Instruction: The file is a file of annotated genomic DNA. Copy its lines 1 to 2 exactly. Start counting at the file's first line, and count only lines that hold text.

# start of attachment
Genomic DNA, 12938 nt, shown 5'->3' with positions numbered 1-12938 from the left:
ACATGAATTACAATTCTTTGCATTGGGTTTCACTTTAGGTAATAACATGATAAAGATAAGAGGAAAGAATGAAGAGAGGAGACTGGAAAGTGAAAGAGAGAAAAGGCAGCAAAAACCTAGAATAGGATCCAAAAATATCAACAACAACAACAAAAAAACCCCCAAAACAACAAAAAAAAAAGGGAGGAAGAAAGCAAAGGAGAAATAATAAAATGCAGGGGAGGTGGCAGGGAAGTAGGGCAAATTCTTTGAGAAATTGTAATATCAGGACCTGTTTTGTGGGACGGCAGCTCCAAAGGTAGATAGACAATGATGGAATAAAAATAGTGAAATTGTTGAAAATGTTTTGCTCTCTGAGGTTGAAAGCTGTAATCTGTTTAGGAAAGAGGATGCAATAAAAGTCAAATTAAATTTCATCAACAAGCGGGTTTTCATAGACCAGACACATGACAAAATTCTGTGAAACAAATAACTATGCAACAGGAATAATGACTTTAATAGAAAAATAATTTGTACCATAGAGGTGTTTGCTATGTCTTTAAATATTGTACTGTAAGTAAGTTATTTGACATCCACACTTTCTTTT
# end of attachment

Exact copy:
Genomic DNA, 12938 nt, shown 5'->3' with positions numbered 1-12938 from the left:
ACATGAATTACAATTCTTTGCATTGGGTTTCACTTTAGGTAATAACATGATAAAGATAAGAGGAAAGAATGAAGAGAGGAGACTGGAAAGTGAAAGAGAGAAAAGGCAGCAAAAACCTAGAATAGGATCCAAAAATATCAACAACAACAACAAAAAAACCCCCAAAACAACAAAAAAAAAAGGGAGGAAGAAAGCAAAGGAGAAATAATAAAATGCAGGGGAGGTGGCAGGGAAGTAGGGCAAATTCTTTGAGAAATTGTAATATCAGGACCTGTTTTGTGGGACGGCAGCTCCAAAGGTAGATAGACAATGATGGAATAAAAATAGTGAAATTGTTGAAAATGTTTTGCTCTCTGAGGTTGAAAGCTGTAATCTGTTTAGGAAAGAGGATGCAATAAAAGTCAAATTAAATTTCATCAACAAGCGGGTTTTCATAGACCAGACACATGACAAAATTCTGTGAAACAAATAACTATGCAACAGGAATAATGACTTTAATAGAAAAATAATTTGTACCATAGAGGTGTTTGCTATGTCTTTAAATATTGTACTGTAAGTAAGTTATTTGACATCCACACTTTCTTTT